In Madagascar, a Community Compensates a Health Volunteer

Oct 2013
Kazy Zafisoa is a community health worker in the fokontany of Enakasa, in the rural commune of Ranomafana, on the most southern tip of the East Coast of Madagascar.
Community health volunteer Kazy Zafisoa receiving ill children at the community hut built by the community in Enakasa Village. Source: Santénet2/Asos Sud

Providing access to quality health services is a challenge in Madagascar. In this country, more than 80 percent of the population lives in rural, difficult-to-reach areas, and 60 percent live more than five kilometers from the nearest health facilityi. The national health system includes the public and private sectors, non-governmental organizations, and community-based workers. Madagascar has a strong tradition of community health workers, who are recognized as an important channel to reach the rural population.

Kazy Zafisoa is a community health worker in the fokontanyii of Enakasa, in the rural commune of Ranomafana, on the most southern tip of the East Coast of Madagascar. The nearest public health center is more than an hour away. Ms. Zafisoa is highly motivated in her work, spending most of the day serving her community. She always makes herself available to see children under-five years of age, treating those who are sick with fever, acute respiratory infections, and diarrhea. Between April and June 2012, she managed 92 cases of malaria, 9 cases of diarrhea, and 18 cases of pneumonia in children under-five. She also assessed children’s nutritional status and identified 78 cases of malnutrition.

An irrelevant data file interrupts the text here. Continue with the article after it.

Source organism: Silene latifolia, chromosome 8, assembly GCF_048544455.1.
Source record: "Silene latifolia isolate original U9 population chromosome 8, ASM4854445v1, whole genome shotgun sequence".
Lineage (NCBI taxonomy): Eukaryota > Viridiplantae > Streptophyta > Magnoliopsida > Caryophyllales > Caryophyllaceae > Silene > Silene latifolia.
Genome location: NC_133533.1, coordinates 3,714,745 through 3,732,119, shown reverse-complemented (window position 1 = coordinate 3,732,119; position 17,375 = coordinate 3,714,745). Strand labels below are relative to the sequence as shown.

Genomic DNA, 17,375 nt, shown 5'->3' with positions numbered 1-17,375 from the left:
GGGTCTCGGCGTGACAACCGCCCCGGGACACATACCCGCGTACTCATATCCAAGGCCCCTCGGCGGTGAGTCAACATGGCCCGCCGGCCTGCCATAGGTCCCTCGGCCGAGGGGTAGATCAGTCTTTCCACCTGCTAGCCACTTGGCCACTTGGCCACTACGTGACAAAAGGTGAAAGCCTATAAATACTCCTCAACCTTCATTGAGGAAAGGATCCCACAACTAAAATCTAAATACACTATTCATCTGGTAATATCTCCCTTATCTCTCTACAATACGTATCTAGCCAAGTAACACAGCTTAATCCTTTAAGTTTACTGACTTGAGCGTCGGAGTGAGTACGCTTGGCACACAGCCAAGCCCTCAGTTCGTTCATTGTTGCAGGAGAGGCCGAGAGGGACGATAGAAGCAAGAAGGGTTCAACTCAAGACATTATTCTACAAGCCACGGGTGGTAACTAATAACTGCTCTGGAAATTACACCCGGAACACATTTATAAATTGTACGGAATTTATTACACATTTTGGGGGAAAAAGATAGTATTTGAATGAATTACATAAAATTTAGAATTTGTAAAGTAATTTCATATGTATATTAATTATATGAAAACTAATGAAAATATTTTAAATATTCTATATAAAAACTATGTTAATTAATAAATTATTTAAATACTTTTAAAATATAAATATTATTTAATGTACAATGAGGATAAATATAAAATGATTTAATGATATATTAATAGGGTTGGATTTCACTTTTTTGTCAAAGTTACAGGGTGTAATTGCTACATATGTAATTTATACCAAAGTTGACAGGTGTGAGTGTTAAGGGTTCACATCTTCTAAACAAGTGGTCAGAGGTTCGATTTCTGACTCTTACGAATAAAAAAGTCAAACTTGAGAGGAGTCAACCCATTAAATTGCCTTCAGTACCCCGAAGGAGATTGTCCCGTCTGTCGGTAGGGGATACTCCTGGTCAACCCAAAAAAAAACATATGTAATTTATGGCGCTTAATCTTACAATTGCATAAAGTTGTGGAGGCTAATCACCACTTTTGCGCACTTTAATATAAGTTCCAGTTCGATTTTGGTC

Because she is so effective and accessible, Ms. Zafisoa has become trusted and valued by the community. To demonstrate their appreciation, the people in her fokontany have begun to compensate her for her work, paying her approximately US$20 per month (the monthly salary of nurse at a health center is about US$100). Each household contributes 200 Ariary per month, (the equivalent of 10 US cents), collected by the head of fokontany. Furthermore, the community has built a health hut, a designated space in which Ms. Zafisoa now works. Mosa Manara, the head of the fokontany, is proud to have Ms. Zafisoa in his village, explaining: “We are convinced of Kazy Zafisoa’s worth for her promotion of child health in our village.”Kazy Zafisoa is happy with this community recognition. With her monthly income, she meets her family’s needs and she also builds up a buffer stock of commodities to take care of sick children. “I feel encouraged with what the community is doing for me,” she explains. “This does not mean I will stop if they are no longer able to pay me: I just love what I am doing.”

iWorld Bank, 2010

iiFokontany: the smallest administrative unit in Madagascar

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